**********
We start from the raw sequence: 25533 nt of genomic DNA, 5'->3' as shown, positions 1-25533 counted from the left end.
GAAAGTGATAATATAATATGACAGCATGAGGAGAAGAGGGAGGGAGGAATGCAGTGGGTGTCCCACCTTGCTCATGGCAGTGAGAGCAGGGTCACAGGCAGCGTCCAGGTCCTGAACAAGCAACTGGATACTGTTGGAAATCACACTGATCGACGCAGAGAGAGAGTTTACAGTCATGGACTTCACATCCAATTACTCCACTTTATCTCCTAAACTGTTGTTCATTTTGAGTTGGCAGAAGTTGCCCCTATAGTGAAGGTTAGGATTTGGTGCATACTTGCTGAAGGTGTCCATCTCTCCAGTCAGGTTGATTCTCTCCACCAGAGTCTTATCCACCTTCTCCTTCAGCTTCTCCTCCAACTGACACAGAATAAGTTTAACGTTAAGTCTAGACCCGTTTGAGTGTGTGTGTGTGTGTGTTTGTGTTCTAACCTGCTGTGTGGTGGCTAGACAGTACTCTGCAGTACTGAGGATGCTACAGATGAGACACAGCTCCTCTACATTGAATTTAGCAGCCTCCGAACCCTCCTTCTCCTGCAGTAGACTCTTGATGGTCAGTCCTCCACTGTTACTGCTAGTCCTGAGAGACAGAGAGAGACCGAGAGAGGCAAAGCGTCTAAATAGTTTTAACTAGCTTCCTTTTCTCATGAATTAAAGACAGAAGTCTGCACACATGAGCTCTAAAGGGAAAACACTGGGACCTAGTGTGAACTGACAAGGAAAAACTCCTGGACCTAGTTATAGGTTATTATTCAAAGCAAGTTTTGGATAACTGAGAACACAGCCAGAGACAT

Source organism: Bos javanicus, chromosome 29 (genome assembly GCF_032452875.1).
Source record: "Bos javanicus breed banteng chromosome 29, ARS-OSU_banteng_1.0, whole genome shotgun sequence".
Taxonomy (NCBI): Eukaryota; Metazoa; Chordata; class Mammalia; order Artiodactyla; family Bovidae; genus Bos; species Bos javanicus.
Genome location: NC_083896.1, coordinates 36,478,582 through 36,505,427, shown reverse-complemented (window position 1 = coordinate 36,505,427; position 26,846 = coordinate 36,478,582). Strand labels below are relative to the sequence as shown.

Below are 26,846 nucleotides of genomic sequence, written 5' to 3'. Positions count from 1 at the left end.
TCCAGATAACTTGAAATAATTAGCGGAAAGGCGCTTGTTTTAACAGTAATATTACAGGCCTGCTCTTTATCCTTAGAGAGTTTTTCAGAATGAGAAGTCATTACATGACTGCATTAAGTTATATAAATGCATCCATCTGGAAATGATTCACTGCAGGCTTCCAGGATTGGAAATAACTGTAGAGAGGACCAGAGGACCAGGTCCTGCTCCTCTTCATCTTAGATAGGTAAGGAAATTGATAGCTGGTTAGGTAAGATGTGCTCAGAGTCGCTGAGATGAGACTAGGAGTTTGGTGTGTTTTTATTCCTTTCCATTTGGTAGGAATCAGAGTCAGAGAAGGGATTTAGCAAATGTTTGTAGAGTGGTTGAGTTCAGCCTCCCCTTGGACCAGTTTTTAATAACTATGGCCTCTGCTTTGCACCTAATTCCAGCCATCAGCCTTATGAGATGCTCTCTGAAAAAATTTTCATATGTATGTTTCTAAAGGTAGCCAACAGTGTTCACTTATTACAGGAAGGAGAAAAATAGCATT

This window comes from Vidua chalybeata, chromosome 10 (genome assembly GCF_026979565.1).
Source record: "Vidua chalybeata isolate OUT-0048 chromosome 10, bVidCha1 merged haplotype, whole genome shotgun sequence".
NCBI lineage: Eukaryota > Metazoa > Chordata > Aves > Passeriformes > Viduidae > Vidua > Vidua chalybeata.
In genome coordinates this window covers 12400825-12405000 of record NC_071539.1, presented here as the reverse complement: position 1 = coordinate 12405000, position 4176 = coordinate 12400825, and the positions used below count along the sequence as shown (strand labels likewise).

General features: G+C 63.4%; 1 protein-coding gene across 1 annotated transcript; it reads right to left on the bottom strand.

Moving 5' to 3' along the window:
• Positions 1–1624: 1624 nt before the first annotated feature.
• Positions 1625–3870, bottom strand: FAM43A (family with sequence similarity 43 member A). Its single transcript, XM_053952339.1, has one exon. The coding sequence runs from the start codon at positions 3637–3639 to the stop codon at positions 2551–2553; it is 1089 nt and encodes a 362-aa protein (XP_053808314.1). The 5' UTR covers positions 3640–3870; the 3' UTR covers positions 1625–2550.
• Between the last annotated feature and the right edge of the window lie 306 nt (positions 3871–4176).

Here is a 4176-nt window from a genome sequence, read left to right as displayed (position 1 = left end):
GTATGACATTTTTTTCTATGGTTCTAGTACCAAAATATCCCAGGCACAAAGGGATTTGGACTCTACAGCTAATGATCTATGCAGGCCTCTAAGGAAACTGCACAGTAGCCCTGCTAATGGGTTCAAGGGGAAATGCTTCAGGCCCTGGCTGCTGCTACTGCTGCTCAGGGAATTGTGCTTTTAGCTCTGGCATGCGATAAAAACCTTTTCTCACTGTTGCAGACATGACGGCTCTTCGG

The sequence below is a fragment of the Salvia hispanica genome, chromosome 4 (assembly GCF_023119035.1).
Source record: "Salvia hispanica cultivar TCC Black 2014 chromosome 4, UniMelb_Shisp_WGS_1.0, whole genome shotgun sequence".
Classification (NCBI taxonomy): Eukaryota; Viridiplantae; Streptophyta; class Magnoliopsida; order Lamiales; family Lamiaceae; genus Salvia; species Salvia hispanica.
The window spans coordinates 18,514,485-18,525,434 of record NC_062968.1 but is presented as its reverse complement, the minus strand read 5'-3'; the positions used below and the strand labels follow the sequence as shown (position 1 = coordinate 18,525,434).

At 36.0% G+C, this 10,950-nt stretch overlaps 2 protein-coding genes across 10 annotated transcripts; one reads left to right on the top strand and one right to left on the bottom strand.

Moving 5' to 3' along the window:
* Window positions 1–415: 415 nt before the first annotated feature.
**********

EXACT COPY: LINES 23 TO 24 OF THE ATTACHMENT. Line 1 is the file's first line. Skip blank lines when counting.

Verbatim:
The window spans coordinates 18,514,485-18,525,434 of record NC_062968.1 but is presented as its reverse complement, the minus strand read 5'-3'; the positions used below and the strand labels follow the sequence as shown (position 1 = coordinate 18,525,434).

At 36.0% G+C, this 10,950-nt stretch overlaps 2 protein-coding genes across 10 annotated transcripts; one reads left to right on the top strand and one right to left on the bottom strand.